Monday, 21 October 2013

Three interesting articles

All free and all in this week's Times Literary Supplement.

(1) "When small arms are being fired, an increase in enemy casualties starts at a distance of 400 metres ... and almost quadruples at 100 metres. By the time the enemy is 20 metres away, however, “defensive fire has less effect than at 200 metres”. Fear and aversion to killing, as well as perceptual distortion, prevent a soldier fighting effectively at close quarters with the enemy". More about the psychology of war here.

(2) FP Ramsey "has some claim to be the greatest philosopher of the twentieth century". "Contemporary debates about truth, meaning, knowledge, logic and the structure of scientific theories all take off from positions first defined by Ramsey. Equally importantly, he figured out the principles governing subjective probability, and so opened the way to decision theory, game theory and much work in the foundations of economics.... An incidental theorem he proved in a logic paper initiated the branch of mathematics known as Ramsey theory, while two articles in the Economic Journal pioneered the mathematical analysis of taxation and saving."

All pretty impressive. And how about this:

"[Ramsey] was deemed the only person with enough mathematical logic and German to be trusted with the English translation of Wittgenstein’s Tractatus. In the spring term a review of Keynes’s Theory of Probability pointed the way to the concept of subjective probability. The following year he published a long article on the Tractatus for the philosophical journal Mind, and then spent a fortnight that summer in Austria discussing it with Wittgenstein himself. At this point he was still some months short of his twenty-first birthday."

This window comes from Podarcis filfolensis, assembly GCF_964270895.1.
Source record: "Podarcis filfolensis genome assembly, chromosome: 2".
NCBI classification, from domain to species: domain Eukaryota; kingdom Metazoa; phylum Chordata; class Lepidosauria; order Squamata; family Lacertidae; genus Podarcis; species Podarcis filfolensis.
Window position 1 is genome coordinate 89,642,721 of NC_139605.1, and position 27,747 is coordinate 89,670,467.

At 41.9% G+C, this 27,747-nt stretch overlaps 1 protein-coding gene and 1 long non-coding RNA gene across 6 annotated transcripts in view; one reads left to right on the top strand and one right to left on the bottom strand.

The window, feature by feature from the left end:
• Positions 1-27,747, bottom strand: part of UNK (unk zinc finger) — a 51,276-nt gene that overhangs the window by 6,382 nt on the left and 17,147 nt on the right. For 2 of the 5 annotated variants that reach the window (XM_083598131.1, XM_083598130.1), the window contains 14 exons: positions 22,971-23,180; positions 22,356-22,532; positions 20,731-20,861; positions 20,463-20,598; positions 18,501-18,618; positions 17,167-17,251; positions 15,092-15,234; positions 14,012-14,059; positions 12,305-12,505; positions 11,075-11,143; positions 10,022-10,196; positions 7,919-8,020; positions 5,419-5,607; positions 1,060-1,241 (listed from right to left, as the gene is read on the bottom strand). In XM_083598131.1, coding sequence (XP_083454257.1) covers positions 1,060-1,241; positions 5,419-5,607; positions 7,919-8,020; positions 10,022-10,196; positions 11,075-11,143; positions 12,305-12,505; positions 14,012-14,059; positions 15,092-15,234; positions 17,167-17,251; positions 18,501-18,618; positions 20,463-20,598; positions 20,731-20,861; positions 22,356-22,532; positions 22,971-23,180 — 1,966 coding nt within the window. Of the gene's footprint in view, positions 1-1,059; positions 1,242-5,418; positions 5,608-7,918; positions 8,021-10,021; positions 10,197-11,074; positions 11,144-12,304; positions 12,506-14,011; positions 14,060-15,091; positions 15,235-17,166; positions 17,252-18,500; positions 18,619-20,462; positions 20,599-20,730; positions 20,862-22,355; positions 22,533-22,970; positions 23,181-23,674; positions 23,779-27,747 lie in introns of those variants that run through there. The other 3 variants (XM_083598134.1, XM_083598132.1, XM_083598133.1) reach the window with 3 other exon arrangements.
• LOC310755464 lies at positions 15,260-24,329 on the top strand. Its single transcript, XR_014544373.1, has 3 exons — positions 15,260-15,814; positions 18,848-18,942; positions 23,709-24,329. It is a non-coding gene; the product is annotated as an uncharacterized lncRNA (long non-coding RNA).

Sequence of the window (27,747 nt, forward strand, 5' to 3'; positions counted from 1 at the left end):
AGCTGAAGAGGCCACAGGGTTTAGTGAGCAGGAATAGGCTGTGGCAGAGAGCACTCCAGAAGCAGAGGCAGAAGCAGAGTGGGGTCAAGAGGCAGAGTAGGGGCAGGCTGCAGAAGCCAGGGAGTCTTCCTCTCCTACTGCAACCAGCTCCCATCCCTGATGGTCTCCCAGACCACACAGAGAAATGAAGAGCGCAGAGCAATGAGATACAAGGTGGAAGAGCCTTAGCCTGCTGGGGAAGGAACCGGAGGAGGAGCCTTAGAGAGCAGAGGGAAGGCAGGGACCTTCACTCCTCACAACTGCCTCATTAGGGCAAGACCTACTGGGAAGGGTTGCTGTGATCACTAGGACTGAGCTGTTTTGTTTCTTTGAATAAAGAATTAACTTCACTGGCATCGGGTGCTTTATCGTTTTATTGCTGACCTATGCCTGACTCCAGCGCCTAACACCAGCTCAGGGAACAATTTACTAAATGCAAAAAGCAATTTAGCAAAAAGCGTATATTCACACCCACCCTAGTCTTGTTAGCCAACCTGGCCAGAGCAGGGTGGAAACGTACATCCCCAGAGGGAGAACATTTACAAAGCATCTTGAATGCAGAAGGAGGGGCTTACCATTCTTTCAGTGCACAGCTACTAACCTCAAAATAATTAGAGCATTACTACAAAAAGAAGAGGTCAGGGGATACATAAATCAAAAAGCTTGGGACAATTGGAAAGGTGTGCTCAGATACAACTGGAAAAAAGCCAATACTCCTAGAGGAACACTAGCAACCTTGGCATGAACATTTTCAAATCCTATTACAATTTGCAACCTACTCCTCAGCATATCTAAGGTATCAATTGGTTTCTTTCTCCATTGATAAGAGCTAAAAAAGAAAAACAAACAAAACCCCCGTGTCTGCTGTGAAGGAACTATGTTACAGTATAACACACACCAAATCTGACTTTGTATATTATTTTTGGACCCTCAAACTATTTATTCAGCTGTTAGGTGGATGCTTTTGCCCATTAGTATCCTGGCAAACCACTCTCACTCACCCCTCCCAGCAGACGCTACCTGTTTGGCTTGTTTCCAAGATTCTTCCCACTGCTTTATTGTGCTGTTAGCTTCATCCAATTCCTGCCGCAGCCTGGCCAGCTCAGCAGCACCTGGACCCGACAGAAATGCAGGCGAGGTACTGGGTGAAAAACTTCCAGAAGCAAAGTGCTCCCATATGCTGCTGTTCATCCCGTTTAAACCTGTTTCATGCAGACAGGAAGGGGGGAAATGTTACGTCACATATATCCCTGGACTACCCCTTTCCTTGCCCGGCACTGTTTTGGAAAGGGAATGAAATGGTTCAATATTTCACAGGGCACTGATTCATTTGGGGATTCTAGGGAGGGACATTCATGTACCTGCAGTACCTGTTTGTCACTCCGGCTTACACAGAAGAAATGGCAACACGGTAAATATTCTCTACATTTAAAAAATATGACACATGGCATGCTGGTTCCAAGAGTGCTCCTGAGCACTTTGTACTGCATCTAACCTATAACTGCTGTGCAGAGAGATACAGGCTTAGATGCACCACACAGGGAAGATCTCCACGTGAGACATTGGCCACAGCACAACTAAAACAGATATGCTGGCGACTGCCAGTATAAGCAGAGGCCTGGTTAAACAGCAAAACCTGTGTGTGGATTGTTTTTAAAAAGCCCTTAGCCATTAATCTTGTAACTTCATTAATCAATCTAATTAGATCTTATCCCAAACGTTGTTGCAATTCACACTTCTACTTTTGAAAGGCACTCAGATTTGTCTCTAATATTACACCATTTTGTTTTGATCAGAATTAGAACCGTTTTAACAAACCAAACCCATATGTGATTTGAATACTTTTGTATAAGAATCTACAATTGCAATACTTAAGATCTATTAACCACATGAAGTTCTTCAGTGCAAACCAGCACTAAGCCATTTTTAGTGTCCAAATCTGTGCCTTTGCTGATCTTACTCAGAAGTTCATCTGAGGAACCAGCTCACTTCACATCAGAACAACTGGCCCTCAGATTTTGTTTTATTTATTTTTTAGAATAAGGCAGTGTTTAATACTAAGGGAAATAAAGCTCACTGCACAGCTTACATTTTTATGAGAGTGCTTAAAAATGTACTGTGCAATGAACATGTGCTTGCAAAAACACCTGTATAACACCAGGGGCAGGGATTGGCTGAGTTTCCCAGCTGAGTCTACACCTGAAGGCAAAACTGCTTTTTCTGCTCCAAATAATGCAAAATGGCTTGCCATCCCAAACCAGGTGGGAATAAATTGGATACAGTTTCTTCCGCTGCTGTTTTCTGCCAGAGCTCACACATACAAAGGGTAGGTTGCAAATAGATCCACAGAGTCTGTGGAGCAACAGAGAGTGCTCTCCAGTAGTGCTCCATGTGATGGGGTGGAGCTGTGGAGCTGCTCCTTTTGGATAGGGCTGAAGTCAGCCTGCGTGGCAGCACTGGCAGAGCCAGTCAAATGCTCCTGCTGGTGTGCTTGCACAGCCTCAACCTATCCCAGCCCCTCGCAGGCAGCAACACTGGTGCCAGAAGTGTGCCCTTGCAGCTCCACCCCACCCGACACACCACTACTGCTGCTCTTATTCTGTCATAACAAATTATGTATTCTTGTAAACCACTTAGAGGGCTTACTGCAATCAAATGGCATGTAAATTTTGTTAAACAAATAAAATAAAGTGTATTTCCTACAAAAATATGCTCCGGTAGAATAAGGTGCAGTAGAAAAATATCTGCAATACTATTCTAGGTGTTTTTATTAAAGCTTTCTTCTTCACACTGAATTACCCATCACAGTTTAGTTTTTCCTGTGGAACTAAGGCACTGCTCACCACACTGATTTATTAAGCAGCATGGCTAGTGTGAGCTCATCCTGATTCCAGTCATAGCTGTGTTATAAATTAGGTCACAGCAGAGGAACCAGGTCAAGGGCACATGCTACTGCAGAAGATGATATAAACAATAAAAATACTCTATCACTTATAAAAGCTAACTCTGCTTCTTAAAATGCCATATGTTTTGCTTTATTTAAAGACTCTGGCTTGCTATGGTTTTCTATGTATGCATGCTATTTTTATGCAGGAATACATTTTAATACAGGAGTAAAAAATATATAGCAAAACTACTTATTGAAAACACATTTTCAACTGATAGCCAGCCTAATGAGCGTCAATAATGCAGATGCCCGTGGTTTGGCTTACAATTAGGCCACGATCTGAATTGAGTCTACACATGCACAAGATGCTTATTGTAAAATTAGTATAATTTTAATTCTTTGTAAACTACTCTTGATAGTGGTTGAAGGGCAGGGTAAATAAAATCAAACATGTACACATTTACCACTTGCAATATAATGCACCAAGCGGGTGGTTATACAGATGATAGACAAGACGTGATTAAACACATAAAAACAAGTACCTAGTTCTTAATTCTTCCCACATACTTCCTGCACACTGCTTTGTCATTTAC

He died when he was 26. Oh and his brother was Archbishop of Canterbury.

(3) This one on the Larkin-Amis friendship/correspondence, which is worth reading to the final two words.

I have no opinion on the Larkin-Amis friendship. There is no point in having an opinion: it is just one of those things that repeatedly crop up in this sort of journal, like Walter Benjamin and post-colonialism.

Anyway, some chap called Donald Davie said this about Kingsley Amis (in response to the allegation that he was a 'pornographer'): "On the contrary of course he is and always has been a very severe moralist, as one sees from his shocked repudiation of both Philip Roth and Vladimir Nabokov. On the other hand he is a master of comic caprice – a perfectly legitimate and entertaining garment for the moralist to appear in, but one that Cambridge has never been able to account for and acknowledge." The reviewer describes those two sentences as "among the most acute ever written about Amis". Perhaps. They're not bad on Cambridge too. 

"Men big enough to be worth laughing at", an Amis phrase this time, is also a good one.

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